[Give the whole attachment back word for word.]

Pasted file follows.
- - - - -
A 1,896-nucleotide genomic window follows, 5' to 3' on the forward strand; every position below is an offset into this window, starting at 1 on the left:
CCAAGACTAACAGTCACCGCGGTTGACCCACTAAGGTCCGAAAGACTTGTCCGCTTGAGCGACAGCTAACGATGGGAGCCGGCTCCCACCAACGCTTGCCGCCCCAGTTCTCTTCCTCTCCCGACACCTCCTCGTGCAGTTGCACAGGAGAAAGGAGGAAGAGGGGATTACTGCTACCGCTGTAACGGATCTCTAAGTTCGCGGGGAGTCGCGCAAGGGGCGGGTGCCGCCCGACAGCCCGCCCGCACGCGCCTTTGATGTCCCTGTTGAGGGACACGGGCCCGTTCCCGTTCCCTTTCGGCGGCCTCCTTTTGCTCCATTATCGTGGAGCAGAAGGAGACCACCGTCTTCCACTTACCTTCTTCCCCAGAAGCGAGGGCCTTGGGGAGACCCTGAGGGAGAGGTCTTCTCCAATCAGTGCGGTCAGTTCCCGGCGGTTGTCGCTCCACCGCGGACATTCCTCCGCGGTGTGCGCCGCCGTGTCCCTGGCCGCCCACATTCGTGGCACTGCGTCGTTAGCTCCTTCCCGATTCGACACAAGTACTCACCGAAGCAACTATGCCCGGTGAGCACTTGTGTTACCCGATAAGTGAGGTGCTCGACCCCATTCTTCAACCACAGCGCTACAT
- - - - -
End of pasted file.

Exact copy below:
A 1,896-nucleotide genomic window follows, 5' to 3' on the forward strand; every position below is an offset into this window, starting at 1 on the left:
CCAAGACTAACAGTCACCGCGGTTGACCCACTAAGGTCCGAAAGACTTGTCCGCTTGAGCGACAGCTAACGATGGGAGCCGGCTCCCACCAACGCTTGCCGCCCCAGTTCTCTTCCTCTCCCGACACCTCCTCGTGCAGTTGCACAGGAGAAAGGAGGAAGAGGGGATTACTGCTACCGCTGTAACGGATCTCTAAGTTCGCGGGGAGTCGCGCAAGGGGCGGGTGCCGCCCGACAGCCCGCCCGCACGCGCCTTTGATGTCCCTGTTGAGGGACACGGGCCCGTTCCCGTTCCCTTTCGGCGGCCTCCTTTTGCTCCATTATCGTGGAGCAGAAGGAGACCACCGTCTTCCACTTACCTTCTTCCCCAGAAGCGAGGGCCTTGGGGAGACCCTGAGGGAGAGGTCTTCTCCAATCAGTGCGGTCAGTTCCCGGCGGTTGTCGCTCCACCGCGGACATTCCTCCGCGGTGTGCGCCGCCGTGTCCCTGGCCGCCCACATTCGTGGCACTGCGTCGTTAGCTCCTTCCCGATTCGACACAAGTACTCACCGAAGCAACTATGCCCGGTGAGCACTTGTGTTACCCGATAAGTGAGGTGCTCGACCCCATTCTTCAACCACAGCGCTACAT